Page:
Covid-19: Implication for Nigeria’s electoral system



Since Nigeria’s return to democracy in 1999, it has conducted at least 500 off circle and bye-elections cutting across governorship, the Senate and House of Representatives as well as the state houses of assembly.

More worrisome is that a higher number of these cases are related to issues of impunity, electoral fraud, violence during polls which were later decided in court while a few of them were due to natural occurrences like death. It is also very disturbing and alarming that, the level of electoral fraud and irregularities that are perpetrated at the lowest but very important level of election; which is at the party primary level.

The rising level of vote-buying, violence and godfatherism is becoming demonizing to the success and sustainability of any democratic system. These actions often lead to the filling of wrong candidates to the Independent National Electoral Commission (INEC) which later degenerate to court and re-election in some cases.

The judiciary cannot be exempted as contributors to some of the challenges which the electoral system faced due to conflicting and late judgements delivery. Some of these judgements doubtlessly have several cost implications to the budget lines of the electoral commission. A clear example of such situation was the case of the Social Democratic Party (SDP) candidate whose name was to be added to the ballot few days to the poll during the Kogi governorship elections in November 2019.

There are at least eight governorship off-cycle elections in Nigeria which include Anambra, Bayelsa, Edo, Ekiti, Kogi, Ondo, Osun and Imo states which also joined the league in 2020 following the court judgement in favour of the All Progressives Congress candidate, Hope Favour Uzordinma. All of these have their implications of financing and human resources on the commission which eventually split to the country creating rancour between the National Assembly and the vommission, especially in the area of the budget allocation.

These periods of off-cycle elections also provide an opportunity for some sort of thuggery activities as idle youths are engaged by some politicians with little stipends instigating them against each other. Killings, kidnapping and the act of money politics as vote-buying comes to stardom as the order of the day. There is no doubt that it also provides for the free flow of small and light weapons in the society which metamorphous into armed robbery, kidnapping and other criminal act post elections as the ammunitions distributed cannot be completely mopped from the community and society at large.

Beyond the existing challenges of Nigeria’s election, the emergence of coronavirus (COVID-19) pandemic has further exposed several gaping holes in our electoral system, especially in our manual systems of implementation and impeded rights of several new voters as it will disfranchise them from voting, especially in the forthcoming governorship election of Edo and Ondo. The commission recently allayed fears of postponement of the elections and presented political parties with suggested tools such as online campaign advising methods such as social media and technologies. As good as this may sound, the umpire has not demonstrated leadership in this direction as it clearly stated that “sadly, registration of new voters who just clocked 18 would not be done due to the pandemic and as such, the old register would be used for the election”.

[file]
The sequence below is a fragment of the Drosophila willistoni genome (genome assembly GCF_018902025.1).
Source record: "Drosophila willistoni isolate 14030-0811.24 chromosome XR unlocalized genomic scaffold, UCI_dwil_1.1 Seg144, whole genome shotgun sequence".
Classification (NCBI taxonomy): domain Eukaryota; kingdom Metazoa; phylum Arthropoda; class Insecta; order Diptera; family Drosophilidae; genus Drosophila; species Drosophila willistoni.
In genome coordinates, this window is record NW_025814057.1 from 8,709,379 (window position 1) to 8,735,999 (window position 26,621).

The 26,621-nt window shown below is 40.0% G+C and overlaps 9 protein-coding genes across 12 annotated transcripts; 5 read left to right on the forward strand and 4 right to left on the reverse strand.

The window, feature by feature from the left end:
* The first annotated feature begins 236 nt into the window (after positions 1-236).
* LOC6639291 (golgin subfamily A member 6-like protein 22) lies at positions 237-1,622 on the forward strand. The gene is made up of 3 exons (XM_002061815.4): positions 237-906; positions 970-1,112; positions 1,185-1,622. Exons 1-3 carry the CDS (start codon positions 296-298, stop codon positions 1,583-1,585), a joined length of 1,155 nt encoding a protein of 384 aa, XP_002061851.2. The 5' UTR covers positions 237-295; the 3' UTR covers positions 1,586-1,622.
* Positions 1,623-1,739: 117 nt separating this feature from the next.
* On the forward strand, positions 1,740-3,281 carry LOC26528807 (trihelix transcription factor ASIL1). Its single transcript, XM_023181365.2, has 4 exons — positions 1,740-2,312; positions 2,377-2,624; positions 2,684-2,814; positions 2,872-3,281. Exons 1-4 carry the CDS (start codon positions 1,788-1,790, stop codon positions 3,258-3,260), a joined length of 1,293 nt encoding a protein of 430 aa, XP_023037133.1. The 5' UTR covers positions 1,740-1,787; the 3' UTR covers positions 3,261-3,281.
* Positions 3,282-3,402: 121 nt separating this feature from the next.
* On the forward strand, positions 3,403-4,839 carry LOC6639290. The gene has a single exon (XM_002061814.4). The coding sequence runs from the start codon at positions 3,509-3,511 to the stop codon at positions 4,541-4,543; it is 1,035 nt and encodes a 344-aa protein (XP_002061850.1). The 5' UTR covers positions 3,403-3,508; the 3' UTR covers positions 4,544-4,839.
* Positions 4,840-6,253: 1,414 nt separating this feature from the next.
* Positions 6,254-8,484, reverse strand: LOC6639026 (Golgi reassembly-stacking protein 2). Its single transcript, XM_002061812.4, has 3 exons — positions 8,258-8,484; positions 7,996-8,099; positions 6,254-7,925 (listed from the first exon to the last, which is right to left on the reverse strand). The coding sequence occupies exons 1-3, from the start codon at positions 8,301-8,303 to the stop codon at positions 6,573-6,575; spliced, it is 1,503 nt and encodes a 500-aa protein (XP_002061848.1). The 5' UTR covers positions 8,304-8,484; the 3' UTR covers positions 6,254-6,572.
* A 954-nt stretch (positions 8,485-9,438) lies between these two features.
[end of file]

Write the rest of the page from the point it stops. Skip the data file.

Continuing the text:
This raises the question about the use of technology in our elections.  Even as INEC remains resolute to go ahead with the elections, there is the possibility of high voter apathy, considering the need for social distancing which has become a reality we now live with due to the virus. What measure will be put in place to ensure speed and accuracy of election equipment and human resources?

Modalities need to be in place so as to prevent corrupt politicians from taking advantage of a few numbers of voters and the likely compromised staff of the commission from falsifying the process to favour particular candidates.

Considering that logistics arrangements have frustrated the success of several elections and even led to postponement of a major one, INEC needs to prioritize this in her planning as there will be the need for more vehicles taking to context the social distance issue.

The commission needs to also review her welfare package for staff and ad-hoc staff because their responsibility comes with almost the same risk of a health worker attending to COVID-19 patients, considering the crowd they are likely to interact with. The need for health insurance will not be out of place.

The commission, Civil Society Organisation (CSO) and other stakeholders must also commence voter education early, taking into cognizance the current COVID-19 realities. An all-inclusive engagement with the security agencies on crowd control and especially anger management should be made a top priority.

CSOs and especially the election umpire should engage the leadership of the security agencies in ensuring that the allowances of officials deployed are paid fully to them and as at when due to reduce officers from being lured into  offers made to them by corrupt politicians.

INEC should maximize the challenges posed to them by COVID-19 as a means of improving on her modalities rather than allowing the virus to showcase the commission as a weakling.

Oluwaseyi is an advocate for good governance. He tweets :@moluwaseyi12    

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